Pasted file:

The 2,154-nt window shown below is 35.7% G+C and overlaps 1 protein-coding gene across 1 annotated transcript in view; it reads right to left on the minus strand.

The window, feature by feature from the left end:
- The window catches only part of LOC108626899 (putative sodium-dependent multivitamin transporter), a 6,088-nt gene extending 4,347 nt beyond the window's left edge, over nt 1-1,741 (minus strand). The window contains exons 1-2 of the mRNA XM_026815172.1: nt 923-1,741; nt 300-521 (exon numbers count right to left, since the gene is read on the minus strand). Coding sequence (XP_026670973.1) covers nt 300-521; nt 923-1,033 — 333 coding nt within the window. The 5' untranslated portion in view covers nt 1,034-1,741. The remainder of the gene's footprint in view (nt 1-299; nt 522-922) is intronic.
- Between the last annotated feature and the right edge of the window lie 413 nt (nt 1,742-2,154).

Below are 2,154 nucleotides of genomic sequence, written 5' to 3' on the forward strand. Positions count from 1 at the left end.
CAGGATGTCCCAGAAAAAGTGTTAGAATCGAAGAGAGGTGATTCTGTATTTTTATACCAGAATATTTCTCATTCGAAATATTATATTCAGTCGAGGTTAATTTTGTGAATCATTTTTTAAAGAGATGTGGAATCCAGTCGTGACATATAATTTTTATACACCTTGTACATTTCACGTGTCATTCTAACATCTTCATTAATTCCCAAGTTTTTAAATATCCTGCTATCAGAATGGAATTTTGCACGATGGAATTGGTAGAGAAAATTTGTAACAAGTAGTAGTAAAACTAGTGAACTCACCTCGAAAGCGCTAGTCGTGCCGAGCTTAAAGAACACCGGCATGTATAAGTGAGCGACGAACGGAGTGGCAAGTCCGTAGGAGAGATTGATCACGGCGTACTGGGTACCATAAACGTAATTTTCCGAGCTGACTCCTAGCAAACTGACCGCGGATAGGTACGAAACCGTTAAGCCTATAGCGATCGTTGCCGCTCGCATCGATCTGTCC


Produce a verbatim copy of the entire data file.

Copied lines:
The 2,154-nt window shown below is 35.7% G+C and overlaps 1 protein-coding gene across 1 annotated transcript in view; it reads right to left on the minus strand.

The window, feature by feature from the left end:
- The window catches only part of LOC108626899 (putative sodium-dependent multivitamin transporter), a 6,088-nt gene extending 4,347 nt beyond the window's left edge, over nt 1-1,741 (minus strand). The window contains exons 1-2 of the mRNA XM_026815172.1: nt 923-1,741; nt 300-521 (exon numbers count right to left, since the gene is read on the minus strand). Coding sequence (XP_026670973.1) covers nt 300-521; nt 923-1,033 — 333 coding nt within the window. The 5' untranslated portion in view covers nt 1,034-1,741. The remainder of the gene's footprint in view (nt 1-299; nt 522-922) is intronic.
- Between the last annotated feature and the right edge of the window lie 413 nt (nt 1,742-2,154).

Below are 2,154 nucleotides of genomic sequence, written 5' to 3' on the forward strand. Positions count from 1 at the left end.
CAGGATGTCCCAGAAAAAGTGTTAGAATCGAAGAGAGGTGATTCTGTATTTTTATACCAGAATATTTCTCATTCGAAATATTATATTCAGTCGAGGTTAATTTTGTGAATCATTTTTTAAAGAGATGTGGAATCCAGTCGTGACATATAATTTTTATACACCTTGTACATTTCACGTGTCATTCTAACATCTTCATTAATTCCCAAGTTTTTAAATATCCTGCTATCAGAATGGAATTTTGCACGATGGAATTGGTAGAGAAAATTTGTAACAAGTAGTAGTAAAACTAGTGAACTCACCTCGAAAGCGCTAGTCGTGCCGAGCTTAAAGAACACCGGCATGTATAAGTGAGCGACGAACGGAGTGGCAAGTCCGTAGGAGAGATTGATCACGGCGTACTGGGTACCATAAACGTAATTTTCCGAGCTGACTCCTAGCAAACTGACCGCGGATAGGTACGAAACCGTTAAGCCTATAGCGATCGTTGCCGCTCGCATCGATCTGTCC